The Partnership offers multiple roles in which citizens can participate. Volunteers may receive a certificate of recognition for their work hours:
Shoreline clean ups
We frequently organize marsh and shoreline clean-up events, to remove trash, rubble and debris from degraded marshlands.
Control Invasive plants
Many of our restoration efforts involve removal and control of the several species of invasive and non-native plants. Phragmites, English Ivy, Japanese Honeysuckle and the native Greenbriar vine can all become invasive and degrade natural habitats.
Build Living Shorelines
Installing living shoreline designs are often used to prevent shoreline erosion and restore a healthy marsh habitat. These designs involve the installation of biodegrable logs (“coir” logs), backfilling with sand, planting native grasses, and erecting fencing to prevent predation by Canada geese.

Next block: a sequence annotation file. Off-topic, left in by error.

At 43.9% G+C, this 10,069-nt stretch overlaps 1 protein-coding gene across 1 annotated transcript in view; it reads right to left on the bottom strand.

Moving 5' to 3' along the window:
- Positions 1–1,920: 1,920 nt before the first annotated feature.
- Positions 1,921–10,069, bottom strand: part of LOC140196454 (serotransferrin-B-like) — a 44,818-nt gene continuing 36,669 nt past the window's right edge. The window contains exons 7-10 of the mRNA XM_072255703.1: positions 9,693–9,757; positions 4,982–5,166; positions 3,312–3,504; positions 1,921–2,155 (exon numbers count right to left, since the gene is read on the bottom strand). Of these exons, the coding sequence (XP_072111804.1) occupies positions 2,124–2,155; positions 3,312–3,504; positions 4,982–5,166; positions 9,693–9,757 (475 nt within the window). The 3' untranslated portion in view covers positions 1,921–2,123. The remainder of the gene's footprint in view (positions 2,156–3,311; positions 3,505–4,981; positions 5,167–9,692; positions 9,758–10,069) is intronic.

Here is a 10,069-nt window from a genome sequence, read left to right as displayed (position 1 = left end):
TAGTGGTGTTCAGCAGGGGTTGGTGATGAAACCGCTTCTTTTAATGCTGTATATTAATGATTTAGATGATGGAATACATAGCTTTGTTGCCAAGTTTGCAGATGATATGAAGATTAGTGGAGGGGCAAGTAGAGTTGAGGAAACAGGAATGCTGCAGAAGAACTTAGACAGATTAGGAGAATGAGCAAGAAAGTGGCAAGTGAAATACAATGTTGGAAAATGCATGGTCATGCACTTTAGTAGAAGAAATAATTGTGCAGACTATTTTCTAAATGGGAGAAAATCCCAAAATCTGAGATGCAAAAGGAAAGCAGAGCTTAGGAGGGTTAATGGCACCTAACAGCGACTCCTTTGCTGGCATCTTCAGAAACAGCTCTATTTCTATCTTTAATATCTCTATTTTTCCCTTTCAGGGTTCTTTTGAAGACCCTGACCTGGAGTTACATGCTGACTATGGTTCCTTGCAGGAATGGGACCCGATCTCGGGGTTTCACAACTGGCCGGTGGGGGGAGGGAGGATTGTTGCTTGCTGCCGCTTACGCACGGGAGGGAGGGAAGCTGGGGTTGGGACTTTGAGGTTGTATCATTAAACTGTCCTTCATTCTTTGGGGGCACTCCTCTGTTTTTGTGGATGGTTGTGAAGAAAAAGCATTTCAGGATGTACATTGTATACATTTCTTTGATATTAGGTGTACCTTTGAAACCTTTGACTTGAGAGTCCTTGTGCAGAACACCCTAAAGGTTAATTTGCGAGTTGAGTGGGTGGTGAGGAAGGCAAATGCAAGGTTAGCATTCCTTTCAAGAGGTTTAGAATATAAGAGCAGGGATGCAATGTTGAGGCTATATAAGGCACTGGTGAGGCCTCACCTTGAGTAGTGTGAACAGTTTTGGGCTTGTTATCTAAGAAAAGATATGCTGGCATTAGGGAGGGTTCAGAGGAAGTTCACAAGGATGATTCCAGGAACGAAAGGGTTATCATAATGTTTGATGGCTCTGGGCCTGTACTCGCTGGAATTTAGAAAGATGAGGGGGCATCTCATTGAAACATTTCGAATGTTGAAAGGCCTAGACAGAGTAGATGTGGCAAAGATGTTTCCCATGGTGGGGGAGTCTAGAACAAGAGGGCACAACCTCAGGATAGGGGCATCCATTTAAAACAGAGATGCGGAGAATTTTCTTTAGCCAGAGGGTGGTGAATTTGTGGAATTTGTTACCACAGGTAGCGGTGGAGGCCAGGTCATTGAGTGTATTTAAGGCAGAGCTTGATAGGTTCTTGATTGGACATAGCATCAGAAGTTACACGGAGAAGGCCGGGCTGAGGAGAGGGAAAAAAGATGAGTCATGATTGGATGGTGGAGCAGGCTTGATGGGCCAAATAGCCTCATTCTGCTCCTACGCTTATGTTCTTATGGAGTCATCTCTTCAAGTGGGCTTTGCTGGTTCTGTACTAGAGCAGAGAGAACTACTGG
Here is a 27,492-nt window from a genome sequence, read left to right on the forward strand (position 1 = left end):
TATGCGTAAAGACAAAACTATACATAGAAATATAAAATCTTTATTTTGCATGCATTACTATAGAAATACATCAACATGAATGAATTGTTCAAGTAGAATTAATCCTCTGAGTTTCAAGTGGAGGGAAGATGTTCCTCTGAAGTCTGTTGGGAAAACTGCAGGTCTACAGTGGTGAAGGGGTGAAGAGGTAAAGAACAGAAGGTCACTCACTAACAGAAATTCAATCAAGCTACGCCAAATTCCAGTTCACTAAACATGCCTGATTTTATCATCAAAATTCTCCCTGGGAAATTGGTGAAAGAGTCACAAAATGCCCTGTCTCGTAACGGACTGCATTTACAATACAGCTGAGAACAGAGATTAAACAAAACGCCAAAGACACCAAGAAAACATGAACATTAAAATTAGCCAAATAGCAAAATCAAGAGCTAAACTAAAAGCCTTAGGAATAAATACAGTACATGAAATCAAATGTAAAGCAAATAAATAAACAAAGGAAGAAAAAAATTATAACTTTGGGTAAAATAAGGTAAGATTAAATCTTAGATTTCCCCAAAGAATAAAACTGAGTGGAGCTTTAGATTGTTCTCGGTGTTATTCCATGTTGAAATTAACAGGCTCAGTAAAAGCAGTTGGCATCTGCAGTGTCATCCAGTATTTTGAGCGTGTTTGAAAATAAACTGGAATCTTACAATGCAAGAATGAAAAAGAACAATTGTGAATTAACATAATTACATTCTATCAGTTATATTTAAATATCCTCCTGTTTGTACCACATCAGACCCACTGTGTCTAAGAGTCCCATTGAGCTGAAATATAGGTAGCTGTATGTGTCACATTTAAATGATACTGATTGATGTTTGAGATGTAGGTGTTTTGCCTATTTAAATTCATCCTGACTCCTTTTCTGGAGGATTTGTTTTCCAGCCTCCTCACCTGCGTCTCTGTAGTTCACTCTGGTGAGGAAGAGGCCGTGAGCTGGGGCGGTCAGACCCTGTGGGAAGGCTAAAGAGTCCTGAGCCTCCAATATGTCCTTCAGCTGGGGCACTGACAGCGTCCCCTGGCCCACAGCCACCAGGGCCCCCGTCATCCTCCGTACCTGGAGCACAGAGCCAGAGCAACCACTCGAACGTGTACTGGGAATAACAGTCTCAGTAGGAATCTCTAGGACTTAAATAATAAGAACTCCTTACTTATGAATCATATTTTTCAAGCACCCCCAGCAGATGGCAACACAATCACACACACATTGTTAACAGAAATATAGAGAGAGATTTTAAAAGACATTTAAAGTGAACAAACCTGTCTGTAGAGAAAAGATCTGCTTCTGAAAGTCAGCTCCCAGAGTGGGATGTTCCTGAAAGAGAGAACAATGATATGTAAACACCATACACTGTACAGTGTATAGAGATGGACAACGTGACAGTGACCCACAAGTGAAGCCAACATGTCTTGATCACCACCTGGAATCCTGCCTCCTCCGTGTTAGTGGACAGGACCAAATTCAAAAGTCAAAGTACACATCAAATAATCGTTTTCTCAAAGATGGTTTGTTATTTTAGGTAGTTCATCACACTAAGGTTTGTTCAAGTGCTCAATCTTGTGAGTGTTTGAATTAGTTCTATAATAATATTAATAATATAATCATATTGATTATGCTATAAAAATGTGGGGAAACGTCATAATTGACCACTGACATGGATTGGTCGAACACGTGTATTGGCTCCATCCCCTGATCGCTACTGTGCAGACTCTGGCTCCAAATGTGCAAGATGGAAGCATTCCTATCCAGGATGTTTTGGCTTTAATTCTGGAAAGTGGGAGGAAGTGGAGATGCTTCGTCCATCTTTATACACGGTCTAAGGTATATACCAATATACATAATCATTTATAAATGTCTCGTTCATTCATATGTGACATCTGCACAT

Plant grasses, shrubs and trees
Often our restoration efforts are as simple as replanting compromised shorelines with additional native plants, to improve plant density, bio-diversity as well as natural beauty.
Planning, Maintenance and Monitoring Functions
We meet monthly to review progress of ongoing projects, identify emerging maintenance or enhancement needs of our maturing sites, and to plan for new projects or special initiatives. There are many roles that volunteers can play in the planning and monitoring of our restoration efforts, depending on each person’s abilities and interests.